History of Logic

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Theory and History of Ontology

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Bibliographia

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History of Logic from Aristotle to Gödel by Raul Corazzon | e-mail: rc@ontology.co

 

Bibliography on the Buddhist Logician Dignāga

Studies in English

  1. Chatterjee, Amita, and Sirker, Smita. 2010. "Diṅnāga and Mental Models: A Reconstruction." Philosophy East and West no. 60:315-340.

  2. Coseru, Christian. 2016. "Dignāga and Dharmakīrti on Perception and Self-awareness." In The Buddhist World, edited by Powers, John, 526-537. New York: Routledge.

  3. Franco, Eli. 1984. "On the Interpretation of Pramānasamuccaya (Vrtti) I, 3d." Journal of Indian Philosophy no. 12:389-400.

  4. ———. 1993. "Did Dignaga Accept Four Types of Perception?" Journal of Indian Philosophy no. 21:295-299.

  5. Hayes, Richard Philip. 1980. "Dinnāga's Views on Reasoning (Svārthānumāna)." Journal of Indian Philosophy no. 8:219-277.

  6. ———. 1988. Dignaga on the Interpretation of Signs. Dordrecht: Kluwer.

  7. Ho, Chien Hsing. 1996. "How Not to Avoid Speaking - A Free Exposition of Dignāga's Apoha Doctrine." Journal of Indian Philosophy no. 24:541-562.

  8. Kalupahana , D.J. 1970. "Dinnaga's Theory of Immaterialism." Philosophy East and West no. 20:121-128.

    "The article purports to examine the philosophical speculations of Dinnaga, a Buddhist logician who lived in India during the Fifth century A.D. After a brief historical introduction describing the development of the idealistic school of Buddhism, the teachings of Dinnaga are compared with those of Vasubandhu and the points of difference noted. The arguments adduced by Dinnaga in refutation of the realist theory of perception are then compared with those of the Western philosopher, Berkeley. This has lead to the conclusion that Dinnaga presented a theory of immaterialism comparable to that propounded by Berkeley."

  9. Kataoka, Kei. 2022. "Dignāga: Early Innovator in Buddhist Epistemology." In The Routledge Handbook of Indian Buddhist Philosophy, edited by Edelglass, William, Harter, Pierre-Julien and McClintock, Sara, 284-302. New York: Routledge.

  10. Katsura, Shoryu. 2004. "Pakșa, Sapakșa and Asapakșa in Dignaga' s Logic." Hōrin: Vergleichende Studien zur japanischen Kultur / Comparative Studies in Japanese Culture no. 11:120-128.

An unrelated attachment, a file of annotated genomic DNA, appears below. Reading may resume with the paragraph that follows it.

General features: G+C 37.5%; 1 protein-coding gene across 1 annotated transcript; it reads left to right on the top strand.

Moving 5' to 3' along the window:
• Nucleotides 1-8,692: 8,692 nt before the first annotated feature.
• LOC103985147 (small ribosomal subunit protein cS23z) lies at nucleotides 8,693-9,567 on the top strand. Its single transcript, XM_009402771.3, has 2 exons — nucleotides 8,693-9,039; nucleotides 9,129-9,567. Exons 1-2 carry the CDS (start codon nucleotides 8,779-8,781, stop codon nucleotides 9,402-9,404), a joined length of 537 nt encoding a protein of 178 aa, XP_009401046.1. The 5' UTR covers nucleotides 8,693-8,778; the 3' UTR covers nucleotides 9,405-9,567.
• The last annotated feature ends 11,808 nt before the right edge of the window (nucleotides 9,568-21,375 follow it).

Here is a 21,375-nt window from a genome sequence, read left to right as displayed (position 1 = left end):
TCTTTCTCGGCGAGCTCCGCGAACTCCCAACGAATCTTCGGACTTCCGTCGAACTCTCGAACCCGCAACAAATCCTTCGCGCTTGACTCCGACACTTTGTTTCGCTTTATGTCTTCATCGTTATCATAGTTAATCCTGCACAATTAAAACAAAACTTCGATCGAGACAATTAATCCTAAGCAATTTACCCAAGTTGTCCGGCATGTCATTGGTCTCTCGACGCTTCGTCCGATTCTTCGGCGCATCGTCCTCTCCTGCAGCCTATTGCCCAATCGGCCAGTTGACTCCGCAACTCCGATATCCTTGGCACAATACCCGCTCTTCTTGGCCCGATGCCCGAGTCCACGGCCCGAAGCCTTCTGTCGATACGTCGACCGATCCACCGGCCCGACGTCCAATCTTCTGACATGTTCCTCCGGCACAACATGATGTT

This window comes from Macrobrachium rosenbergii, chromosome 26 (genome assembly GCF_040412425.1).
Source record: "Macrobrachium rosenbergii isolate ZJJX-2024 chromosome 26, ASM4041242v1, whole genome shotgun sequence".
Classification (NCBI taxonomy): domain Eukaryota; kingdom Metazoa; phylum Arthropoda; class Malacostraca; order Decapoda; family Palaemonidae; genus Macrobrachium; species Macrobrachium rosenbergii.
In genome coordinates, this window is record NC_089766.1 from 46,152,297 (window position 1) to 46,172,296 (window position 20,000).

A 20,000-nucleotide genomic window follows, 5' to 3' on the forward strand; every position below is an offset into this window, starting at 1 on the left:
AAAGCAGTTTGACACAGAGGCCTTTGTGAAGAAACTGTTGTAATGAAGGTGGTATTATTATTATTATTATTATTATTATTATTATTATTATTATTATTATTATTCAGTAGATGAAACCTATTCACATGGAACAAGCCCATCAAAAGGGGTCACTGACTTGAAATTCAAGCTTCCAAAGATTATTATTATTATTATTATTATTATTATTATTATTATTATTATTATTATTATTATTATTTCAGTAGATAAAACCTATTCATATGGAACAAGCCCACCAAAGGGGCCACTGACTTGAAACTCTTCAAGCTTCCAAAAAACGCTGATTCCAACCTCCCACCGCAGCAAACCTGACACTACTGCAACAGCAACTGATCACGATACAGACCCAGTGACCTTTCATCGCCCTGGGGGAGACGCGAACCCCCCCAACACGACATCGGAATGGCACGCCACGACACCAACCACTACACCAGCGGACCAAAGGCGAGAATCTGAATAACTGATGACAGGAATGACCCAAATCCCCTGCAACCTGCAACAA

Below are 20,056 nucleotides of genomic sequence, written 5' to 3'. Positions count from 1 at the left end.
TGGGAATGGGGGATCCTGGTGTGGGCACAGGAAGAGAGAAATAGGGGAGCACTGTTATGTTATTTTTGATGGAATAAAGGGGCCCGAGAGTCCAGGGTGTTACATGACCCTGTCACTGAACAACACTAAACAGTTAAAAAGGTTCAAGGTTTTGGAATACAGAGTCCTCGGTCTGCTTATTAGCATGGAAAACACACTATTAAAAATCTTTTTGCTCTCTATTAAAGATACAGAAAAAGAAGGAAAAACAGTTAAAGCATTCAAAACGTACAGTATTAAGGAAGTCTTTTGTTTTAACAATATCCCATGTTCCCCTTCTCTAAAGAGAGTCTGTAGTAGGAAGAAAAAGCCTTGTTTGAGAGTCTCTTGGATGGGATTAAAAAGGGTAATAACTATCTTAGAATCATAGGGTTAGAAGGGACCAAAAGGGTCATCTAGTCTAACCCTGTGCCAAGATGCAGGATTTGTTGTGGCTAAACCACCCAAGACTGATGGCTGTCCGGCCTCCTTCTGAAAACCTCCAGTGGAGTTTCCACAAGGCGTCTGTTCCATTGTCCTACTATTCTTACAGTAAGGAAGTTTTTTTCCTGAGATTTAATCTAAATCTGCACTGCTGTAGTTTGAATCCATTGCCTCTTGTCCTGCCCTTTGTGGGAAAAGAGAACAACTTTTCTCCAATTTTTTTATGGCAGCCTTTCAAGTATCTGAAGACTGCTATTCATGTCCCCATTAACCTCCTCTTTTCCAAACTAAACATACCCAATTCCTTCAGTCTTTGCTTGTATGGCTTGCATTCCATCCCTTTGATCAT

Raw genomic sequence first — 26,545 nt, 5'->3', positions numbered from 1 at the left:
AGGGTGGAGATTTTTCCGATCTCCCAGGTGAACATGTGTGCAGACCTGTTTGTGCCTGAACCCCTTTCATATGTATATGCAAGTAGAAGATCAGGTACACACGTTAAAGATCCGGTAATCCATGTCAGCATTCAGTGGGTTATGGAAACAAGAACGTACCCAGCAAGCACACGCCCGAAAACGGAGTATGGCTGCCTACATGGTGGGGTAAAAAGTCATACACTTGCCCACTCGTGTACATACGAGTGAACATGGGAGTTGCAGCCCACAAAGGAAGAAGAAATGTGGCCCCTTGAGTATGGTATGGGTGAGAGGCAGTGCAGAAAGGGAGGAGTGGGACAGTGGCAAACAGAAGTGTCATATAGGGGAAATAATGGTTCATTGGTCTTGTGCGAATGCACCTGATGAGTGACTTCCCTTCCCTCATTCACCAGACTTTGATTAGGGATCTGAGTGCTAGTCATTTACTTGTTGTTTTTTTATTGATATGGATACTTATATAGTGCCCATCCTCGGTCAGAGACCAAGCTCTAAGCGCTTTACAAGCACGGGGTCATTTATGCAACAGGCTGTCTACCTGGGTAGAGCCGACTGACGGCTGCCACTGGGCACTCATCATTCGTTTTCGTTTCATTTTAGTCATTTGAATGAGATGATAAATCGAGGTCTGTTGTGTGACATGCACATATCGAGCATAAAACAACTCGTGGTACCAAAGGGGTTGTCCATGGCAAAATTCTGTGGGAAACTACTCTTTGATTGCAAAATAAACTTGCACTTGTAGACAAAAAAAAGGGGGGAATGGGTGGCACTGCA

11. Mookerjee, Satkari. 1935. The Buddhist Philosophy of Universal Flux: An exposition of the philosophy of critical realism as expounded by the school of Dignaga. Delhi: Motilal Barnasiddass.

  12. Pandey, Ramanath. 2010. "Theory of Apoha on the Basis of the Pramāṇasamuccaya." The Indian International Journal of Buddhist Studies no. 11:91-116.

  13. Potter, Karl H. 2003. "[Summaries of Dignāga works]." In Encyclopedia of Indian Philosophies. Vol. 9: Buddhist Philosophy from 350 to 600 A.D., edited by Potter, Karl H. Delhi: Motilal Banarsidass.

    Chapter Three: Epistemology, Logic and Language 34

    I. Dignâga on Perception 36; II, Dignâga on Inference 42; III. Dignâga on Language 47; IV. Bhavya on Inference 53; V. Mapping the Three Natures onto the Two Levels 58-69.

    Summaries of Dignāga works:

    107. Abhidharmakosa-Marma(pra)dipa (510) 313

    108. Ālambānaparīksā 314

    109. Hastavālanämaprakaranavrtti 318

    110. Hetucakra 319

    111. Nyāyamukha 320

    112. Prajnäpäramitäpindärtha 322

    113. Pramāṇasamuccaya

    113.1 Pratyakṣa 328

    113.2 Svärthänumäna 337

    113.3 Parärthänumäna 342

    113.4 Drstānta 347

    113.5 Apohaparīksā 349

    113.6 Jāti 360

    114. Upādāyaprajnaptiprakarana 362

    115. Traikālyaparīksä 367

    116. Sämänyalaksanaparīāsä 367

    117. Nyäyaparīksā 368.

  14. Tola, Fernando, and Dragonetti, Carmen. 1982. "Dignāga's Ālambanaparīksavrtti." Journal of Indian Philosophy no. 10:105-134.

  15. Tucci, Giuseppe. 1930. The Nyāyamukha of Dignāga: the oldest Buddhist text on logic, after Chinese and Tibetan materials. Heidelberg: Kommission bei O. Harrassowitz.

  16. Yao, Zhihua. 2004. "Dignāga and Four Types of Perception." Journal of Indian Philosophy no. 32:57-79.

  17. ———. 2009. "Empty Subject Terms in Buddhist Logic: Dignāga and his Chinese Commentators." Journal of Indian Philosophy no. 37:383-398.